Under the leadership of a less-than-authoritative Lt. Tom Warner (Joe Morton), the Prince Street gang hits its appointed targets. Experienced detective Alex Gage (Vincent Spano) toils with young cop Billy (Ken Garito) on a Russian gambol in a flower market.
Gage endures a terrible sadness when his friend’s assassinated. Creator-writers Robert Nathan and Michael Harbert, the actors and director Spottiswoode pull off a small but successful scene between Gage and Billy’s dad (Steve Ryan); it’s a touching vignette.
Single-mom detective Nina Echeverria (Mariska Hargitay) finds herself investigating a Mr. Sullivan (Tom Spackman) and a Peruvian gang — she changes lipstick and hairstyle as a disguise. Hargitay presents the character in such style it’s tough to see how they can do anything but honor her. Instead, she finds herself kidnapped.
Peppy detective James Tasio (Lawrence Monoson), whose wife’s gone into labor, listens doubtfully to Nina’s inappropriate and incorrect history of circumcision, but he’s otherwise on Nina’s side throughout. Latest addition to the bunch is rookie Anthony Libretti (Steven Martini), who’s intrigued by the rest of the squad’s hyper activities. A full office staff complements the team, but so far they’re ciphers.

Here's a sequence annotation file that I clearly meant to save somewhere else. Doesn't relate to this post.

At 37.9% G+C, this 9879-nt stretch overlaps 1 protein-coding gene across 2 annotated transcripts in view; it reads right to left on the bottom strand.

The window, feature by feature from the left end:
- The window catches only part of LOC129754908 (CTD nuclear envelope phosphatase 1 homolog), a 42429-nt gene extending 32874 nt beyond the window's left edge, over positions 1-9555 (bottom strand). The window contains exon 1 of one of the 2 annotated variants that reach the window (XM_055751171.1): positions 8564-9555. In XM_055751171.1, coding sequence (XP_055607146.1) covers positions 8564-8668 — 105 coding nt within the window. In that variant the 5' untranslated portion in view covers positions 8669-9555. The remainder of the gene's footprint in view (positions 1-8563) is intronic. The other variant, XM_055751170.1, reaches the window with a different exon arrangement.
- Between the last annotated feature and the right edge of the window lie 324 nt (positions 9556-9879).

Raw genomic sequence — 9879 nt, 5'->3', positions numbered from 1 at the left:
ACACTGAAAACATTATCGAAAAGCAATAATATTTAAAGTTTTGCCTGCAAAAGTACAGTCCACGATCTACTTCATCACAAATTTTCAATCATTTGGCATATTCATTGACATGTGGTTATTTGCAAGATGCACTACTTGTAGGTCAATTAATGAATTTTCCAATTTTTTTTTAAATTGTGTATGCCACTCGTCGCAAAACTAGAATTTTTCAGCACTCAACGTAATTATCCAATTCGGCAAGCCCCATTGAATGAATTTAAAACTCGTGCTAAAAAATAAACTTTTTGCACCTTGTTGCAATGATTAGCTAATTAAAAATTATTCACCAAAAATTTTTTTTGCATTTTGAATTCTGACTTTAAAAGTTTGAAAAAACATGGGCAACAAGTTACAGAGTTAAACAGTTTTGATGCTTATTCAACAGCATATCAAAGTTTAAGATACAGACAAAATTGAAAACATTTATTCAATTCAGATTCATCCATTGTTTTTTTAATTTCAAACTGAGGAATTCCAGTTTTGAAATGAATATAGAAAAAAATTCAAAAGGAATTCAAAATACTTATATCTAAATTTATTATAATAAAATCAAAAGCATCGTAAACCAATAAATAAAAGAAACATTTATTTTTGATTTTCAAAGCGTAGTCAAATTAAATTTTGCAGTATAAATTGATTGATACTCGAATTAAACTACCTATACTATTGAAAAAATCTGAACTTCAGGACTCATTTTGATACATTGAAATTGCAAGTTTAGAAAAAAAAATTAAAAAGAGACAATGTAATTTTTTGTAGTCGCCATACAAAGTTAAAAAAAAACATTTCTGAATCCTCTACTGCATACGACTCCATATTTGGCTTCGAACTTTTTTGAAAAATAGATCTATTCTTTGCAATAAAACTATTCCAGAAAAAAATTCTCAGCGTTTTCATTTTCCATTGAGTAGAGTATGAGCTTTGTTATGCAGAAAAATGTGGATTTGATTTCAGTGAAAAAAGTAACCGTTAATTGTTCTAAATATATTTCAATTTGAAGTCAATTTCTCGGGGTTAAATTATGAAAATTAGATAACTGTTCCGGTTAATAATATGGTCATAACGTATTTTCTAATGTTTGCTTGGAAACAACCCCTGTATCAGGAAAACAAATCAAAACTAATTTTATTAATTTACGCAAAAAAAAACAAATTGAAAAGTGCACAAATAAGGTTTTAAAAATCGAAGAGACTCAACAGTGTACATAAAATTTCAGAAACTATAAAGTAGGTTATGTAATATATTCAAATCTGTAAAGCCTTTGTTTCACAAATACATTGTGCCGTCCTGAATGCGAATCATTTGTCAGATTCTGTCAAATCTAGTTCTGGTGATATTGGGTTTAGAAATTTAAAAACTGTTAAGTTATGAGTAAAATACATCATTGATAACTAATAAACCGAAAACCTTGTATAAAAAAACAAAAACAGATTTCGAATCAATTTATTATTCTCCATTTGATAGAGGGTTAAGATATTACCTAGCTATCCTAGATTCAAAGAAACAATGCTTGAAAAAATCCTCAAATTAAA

Hargitay steals the first hour with her gutsy, purposeful Latino act, while Spano impressively projects Weltschmerz and an occasional comfortable smile, building a thoughtful characterization that could be a major draw.
The program’s speed and extensive cast of characters often blur in the fast-paced action devised by writers Nathan and Harbert. They write OK dialogue, but situation and sentiments too often ring phony. Most of the team’s action takes place at night, so there’s at least a suggestion of novelty.
Production designer Chris Nowak’s chief contribution, besides choice locales, is credibly matching Toronto footage to its N.Y. counterpart. Robert Elswit’s lensing is pro, and editing by Michael Kewley and Ray Daniels III sure establishes appropriate timing. Jan Hammer’s score, delicate but firm, fits the various occasions.
Will “Prince Street,” temporarily sitting in “ER’s” slot, take off on its own? Seems unlikely, though director Spottiswoode cunningly tries to kick life into whiskery material. The real-life team started up in 1971 and secretly plied its trade for 20 years; “Prince Street’s” way outmatched.